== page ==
There is a veritable geyser of data tracking housing today. From existing-home sales, to house prices, to new-home permits, to starts—housing metrics abound.
Here's a way to increase your conversion rate of prospects into buyers without spending a single advertising dollar.
With housing starts on the decline, home builders need to hustle just to stay even with last year's sales. Sure, advertising and marketing are still crucial for attracting new customers. But what if I told you there is a way to significantly increase your conversion rate of prospects into actual home buyers — and it doesn't involve a single advertising dollar?
Though it may sound too good to be true, it really isn't. In fact, the best builders in the industry are already cashing in on the strategies and techniques I'm about to explain. As easy as this system may sound, it will require some serious effort by you and your staff to better track referrals, screen potential customers and refocus your sales team.
Many home builders ask prospects how they heard of them. Typically, this information is used to determine the effectiveness of various advertising media, such as newspapers, billboards, radio, TV and even Internet search engines. When a prospect says he or she was referred by a friend or family member, that fact might be recorded, but it often dies there. Yet that is some of the most important information a sales team can have.
It seems obvious, but it's important to remember: not every prospect has the same likelihood of buying. For example, someone who has already been to a builder's Web site and knows about the types of homes the company builds and the industry awards it has received is partially sold before he or she sits down with the sales rep. Someone who hasn't done this homework may be at a much earlier point in the buying cycle and require a different sales approach.
The prospects who are most likely to buy from you are the ones whose family and friends back your business. Because of this third-party endorsement, referral-generated home buyers are the most cost-efficient, profitable and loyal sources of new business. Not only do they tend to buy quicker, they tend to negotiate less, purchase upgrades and refer more business to you.
Referral business clearly delivers the h
ighest return on your investment by dramatically reducing sales expenses and shortening the sales cycle. According to NRS Corp.'s research, referral prospects are twice as likely to make a purchase within six months than a marketed prospect. The conversion rate can be much higher, too. Oakwood Homes' Denver Division reports a conversion rate three times higher for its referred customers.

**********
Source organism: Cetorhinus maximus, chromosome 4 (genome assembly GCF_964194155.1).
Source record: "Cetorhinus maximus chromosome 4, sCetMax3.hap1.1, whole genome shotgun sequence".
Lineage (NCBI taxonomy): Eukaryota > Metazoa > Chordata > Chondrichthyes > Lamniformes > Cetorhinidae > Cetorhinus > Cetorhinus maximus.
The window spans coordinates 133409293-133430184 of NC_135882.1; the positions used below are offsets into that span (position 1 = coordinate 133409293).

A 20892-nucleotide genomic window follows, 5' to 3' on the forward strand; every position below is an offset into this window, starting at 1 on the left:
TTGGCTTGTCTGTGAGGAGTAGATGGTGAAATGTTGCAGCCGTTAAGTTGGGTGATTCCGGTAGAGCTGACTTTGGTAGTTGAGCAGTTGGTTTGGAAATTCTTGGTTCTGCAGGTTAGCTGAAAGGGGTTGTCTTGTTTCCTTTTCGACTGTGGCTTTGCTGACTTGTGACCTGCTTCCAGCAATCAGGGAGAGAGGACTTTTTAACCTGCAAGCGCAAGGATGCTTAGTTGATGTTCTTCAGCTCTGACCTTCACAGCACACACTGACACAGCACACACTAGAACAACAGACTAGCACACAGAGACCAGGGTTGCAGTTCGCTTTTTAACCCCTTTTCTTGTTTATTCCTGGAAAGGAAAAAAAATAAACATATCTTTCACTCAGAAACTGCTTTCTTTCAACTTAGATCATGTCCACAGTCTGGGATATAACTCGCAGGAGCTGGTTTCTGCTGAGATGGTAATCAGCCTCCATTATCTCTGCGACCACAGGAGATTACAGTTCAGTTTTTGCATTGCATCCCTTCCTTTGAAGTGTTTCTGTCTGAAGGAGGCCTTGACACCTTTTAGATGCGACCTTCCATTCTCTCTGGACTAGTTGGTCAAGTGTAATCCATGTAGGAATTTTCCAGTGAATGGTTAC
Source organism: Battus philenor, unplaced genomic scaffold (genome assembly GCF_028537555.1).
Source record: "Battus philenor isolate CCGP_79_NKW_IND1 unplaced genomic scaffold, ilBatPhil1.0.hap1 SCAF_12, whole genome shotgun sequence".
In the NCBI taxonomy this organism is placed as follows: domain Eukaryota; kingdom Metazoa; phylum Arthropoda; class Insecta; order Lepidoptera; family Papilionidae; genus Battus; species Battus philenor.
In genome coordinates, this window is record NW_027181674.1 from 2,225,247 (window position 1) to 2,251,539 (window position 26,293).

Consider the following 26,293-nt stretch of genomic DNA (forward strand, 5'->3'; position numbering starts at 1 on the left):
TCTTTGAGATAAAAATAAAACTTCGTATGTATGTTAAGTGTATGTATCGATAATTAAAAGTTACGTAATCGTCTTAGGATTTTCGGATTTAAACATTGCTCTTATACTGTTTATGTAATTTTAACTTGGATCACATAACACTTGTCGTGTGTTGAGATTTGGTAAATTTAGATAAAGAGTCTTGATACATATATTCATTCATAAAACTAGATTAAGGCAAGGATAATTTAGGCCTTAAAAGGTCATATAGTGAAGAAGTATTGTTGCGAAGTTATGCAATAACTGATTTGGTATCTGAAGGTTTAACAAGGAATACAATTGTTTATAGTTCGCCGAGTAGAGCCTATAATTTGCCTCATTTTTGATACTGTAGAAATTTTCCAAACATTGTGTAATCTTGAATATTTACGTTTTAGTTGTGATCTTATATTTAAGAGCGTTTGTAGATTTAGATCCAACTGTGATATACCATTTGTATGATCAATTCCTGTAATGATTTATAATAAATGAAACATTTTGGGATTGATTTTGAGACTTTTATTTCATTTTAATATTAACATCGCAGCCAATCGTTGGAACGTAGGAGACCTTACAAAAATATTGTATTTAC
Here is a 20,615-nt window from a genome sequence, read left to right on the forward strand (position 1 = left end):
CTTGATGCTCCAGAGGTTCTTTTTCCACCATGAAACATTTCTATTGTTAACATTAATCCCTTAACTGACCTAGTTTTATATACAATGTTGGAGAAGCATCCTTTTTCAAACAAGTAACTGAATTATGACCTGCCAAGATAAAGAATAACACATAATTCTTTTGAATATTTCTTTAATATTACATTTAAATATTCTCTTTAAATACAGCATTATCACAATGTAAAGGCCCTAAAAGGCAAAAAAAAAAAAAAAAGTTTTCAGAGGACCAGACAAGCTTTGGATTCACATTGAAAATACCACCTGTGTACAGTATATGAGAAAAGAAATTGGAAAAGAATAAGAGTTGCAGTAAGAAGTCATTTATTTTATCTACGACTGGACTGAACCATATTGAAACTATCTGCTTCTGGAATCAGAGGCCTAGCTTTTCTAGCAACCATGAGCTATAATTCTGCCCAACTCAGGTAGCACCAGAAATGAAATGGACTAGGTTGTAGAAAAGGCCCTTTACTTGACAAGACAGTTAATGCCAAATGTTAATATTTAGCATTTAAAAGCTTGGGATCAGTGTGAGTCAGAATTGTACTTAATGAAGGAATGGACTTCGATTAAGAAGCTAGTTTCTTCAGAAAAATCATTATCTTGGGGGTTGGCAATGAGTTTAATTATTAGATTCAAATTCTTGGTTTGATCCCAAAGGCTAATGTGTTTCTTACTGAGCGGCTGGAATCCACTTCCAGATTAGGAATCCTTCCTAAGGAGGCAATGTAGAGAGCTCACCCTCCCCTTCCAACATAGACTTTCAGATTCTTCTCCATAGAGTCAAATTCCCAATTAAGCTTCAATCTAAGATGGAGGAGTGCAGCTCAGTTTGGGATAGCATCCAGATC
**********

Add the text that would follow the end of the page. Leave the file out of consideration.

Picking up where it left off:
Tom Hopkins, a sales trainer and author of "Sales Prospecting for Dummies," maintains that your closing ratio for non-qualified leads is 10 percent versus 60 percent with referred leads. So it makes sense for your team to spend less time with cold prospects and more time identifying and servicing referred prospects. That doesn't mean ignoring prospects who are not pre-qualified; rather, it means realigning your resources to get the biggest return on your investment.
The best in satisfaction are focusing hard on these referral customers and experiencing higher conversions because of this focus. It's as simple as 1-2-3.
The first step is to institute a good tracking system for referrals. Not only do you want to know which prospects were referred to you, you also want to know who referred them and when the referral took place.
So many builders today have sales center tracking cards but fail to diligently record and utilize the information gathered. Start with reviewing your card. Does it have clear questions geared toward gathering the right information about the referral? What happens to the card after the customer fills it out? Who compiles the data and what happens next in your organization? As the saying goes, "The devil is in the details," and the same goes for realizing the full ROI from your referral customers.